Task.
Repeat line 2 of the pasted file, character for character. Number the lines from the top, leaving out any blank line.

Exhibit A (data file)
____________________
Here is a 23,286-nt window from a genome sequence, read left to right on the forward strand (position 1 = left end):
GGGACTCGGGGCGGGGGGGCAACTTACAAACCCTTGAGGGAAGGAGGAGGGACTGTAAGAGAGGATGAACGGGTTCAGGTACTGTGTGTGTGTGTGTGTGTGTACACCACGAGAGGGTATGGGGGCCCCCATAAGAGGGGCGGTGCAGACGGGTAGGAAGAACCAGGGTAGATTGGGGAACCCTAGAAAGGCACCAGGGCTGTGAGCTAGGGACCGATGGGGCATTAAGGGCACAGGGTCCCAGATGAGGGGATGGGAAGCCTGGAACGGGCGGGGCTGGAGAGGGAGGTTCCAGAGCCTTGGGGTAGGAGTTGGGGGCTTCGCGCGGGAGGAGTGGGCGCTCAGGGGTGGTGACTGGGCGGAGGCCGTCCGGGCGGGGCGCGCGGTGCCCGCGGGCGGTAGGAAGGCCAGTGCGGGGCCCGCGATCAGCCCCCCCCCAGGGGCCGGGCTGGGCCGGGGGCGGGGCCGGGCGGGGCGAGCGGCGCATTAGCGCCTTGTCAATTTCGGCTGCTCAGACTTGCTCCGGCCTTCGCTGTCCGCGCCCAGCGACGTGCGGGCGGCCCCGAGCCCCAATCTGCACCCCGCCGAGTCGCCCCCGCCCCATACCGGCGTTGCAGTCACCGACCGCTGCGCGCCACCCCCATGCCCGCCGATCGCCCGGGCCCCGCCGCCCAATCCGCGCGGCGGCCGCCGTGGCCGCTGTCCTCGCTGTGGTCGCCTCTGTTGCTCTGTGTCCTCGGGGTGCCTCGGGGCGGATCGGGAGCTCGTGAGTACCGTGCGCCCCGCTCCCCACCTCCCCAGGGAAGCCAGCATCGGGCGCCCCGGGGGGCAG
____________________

GGGACTCGGGGCGGGGGGGCAACTTACAAACCCTTGAGGGAAGGAGGAGGGACTGTAAGAGAGGATGAACGGGTTCAGGTACTGTGTGTGTGTGTGTGTGTGTACACCACGAGAGGGTATGGGGGCCCCCATAAGAGGGGCGGTGCAGACGGGTAGGAAGAACCAGGGTAGATTGGGGAACCCTAGAAAGGCACCAGGGCTGTGAGCTAGGGACCGATGGGGCATTAAGGGCACAGGGTCCCAGATGAGGGGATGGGAAGCCTGGAACGGGCGGGGCTGGAGAGGGAGGTTCCAGAGCCTTGGGGTAGGAGTTGGGGGCTTCGCGCGGGAGGAGTGGGCGCTCAGGGGTGGTGACTGGGCGGAGGCCGTCCGGGCGGGGCGCGCGGTGCCCGCGGGCGGTAGGAAGGCCAGTGCGGGGCCCGCGATCAGCCCCCCCCCAGGGGCCGGGCTGGGCCGGGGGCGGGGCCGGGCGGGGCGAGCGGCGCATTAGCGCCTTGTCAATTTCGGCTGCTCAGACTTGCTCCGGCCTTCGCTGTCCGCGCCCAGCGACGTGCGGGCGGCCCCGAGCCCCAATCTGCACCCCGCCGAGTCGCCCCCGCCCCATACCGGCGTTGCAGTCACCGACCGCTGCGCGCCACCCCCATGCCCGCCGATCGCCCGGGCCCCGCCGCCCAATCCGCGCGGCGGCCGCCGTGGCCGCTGTCCTCGCTGTGGTCGCCTCTGTTGCTCTGTGTCCTCGGGGTGCCTCGGGGCGGATCGGGAGCTCGTGAGTACCGTGCGCCCCGCTCCCCACCTCCCCAGGGAAGCCAGCATCGGGCGCCCCGGGGGGCAG